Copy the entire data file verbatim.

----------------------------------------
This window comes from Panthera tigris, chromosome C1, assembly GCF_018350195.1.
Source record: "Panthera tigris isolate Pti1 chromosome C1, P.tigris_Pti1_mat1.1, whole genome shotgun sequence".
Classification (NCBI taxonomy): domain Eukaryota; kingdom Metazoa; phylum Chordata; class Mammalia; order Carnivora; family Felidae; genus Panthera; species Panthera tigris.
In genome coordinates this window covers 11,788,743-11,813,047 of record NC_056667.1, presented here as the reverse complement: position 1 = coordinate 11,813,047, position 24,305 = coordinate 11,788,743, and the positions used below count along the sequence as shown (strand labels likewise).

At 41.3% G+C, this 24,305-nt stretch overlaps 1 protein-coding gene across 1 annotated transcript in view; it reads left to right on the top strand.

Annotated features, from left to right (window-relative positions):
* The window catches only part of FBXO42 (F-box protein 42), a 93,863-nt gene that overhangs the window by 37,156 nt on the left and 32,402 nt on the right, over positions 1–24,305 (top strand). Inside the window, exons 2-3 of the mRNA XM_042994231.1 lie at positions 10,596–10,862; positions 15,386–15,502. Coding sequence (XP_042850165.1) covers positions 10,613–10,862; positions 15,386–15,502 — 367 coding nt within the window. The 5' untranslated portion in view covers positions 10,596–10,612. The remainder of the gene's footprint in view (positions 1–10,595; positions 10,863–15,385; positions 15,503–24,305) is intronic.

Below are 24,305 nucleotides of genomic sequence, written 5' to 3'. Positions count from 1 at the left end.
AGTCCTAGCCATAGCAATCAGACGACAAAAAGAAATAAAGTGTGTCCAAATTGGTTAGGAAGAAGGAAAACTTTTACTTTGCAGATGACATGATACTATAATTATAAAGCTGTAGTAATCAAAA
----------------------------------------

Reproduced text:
This window comes from Panthera tigris, chromosome C1, assembly GCF_018350195.1.
Source record: "Panthera tigris isolate Pti1 chromosome C1, P.tigris_Pti1_mat1.1, whole genome shotgun sequence".
Classification (NCBI taxonomy): domain Eukaryota; kingdom Metazoa; phylum Chordata; class Mammalia; order Carnivora; family Felidae; genus Panthera; species Panthera tigris.
In genome coordinates this window covers 11,788,743-11,813,047 of record NC_056667.1, presented here as the reverse complement: position 1 = coordinate 11,813,047, position 24,305 = coordinate 11,788,743, and the positions used below count along the sequence as shown (strand labels likewise).

At 41.3% G+C, this 24,305-nt stretch overlaps 1 protein-coding gene across 1 annotated transcript in view; it reads left to right on the top strand.

Annotated features, from left to right (window-relative positions):
* The window catches only part of FBXO42 (F-box protein 42), a 93,863-nt gene that overhangs the window by 37,156 nt on the left and 32,402 nt on the right, over positions 1–24,305 (top strand). Inside the window, exons 2-3 of the mRNA XM_042994231.1 lie at positions 10,596–10,862; positions 15,386–15,502. Coding sequence (XP_042850165.1) covers positions 10,613–10,862; positions 15,386–15,502 — 367 coding nt within the window. The 5' untranslated portion in view covers positions 10,596–10,612. The remainder of the gene's footprint in view (positions 1–10,595; positions 10,863–15,385; positions 15,503–24,305) is intronic.

Below are 24,305 nucleotides of genomic sequence, written 5' to 3'. Positions count from 1 at the left end.
AGTCCTAGCCATAGCAATCAGACGACAAAAAGAAATAAAGTGTGTCCAAATTGGTTAGGAAGAAGGAAAACTTTTACTTTGCAGATGACATGATACTATAATTATAAAGCTGTAGTAATCAAAA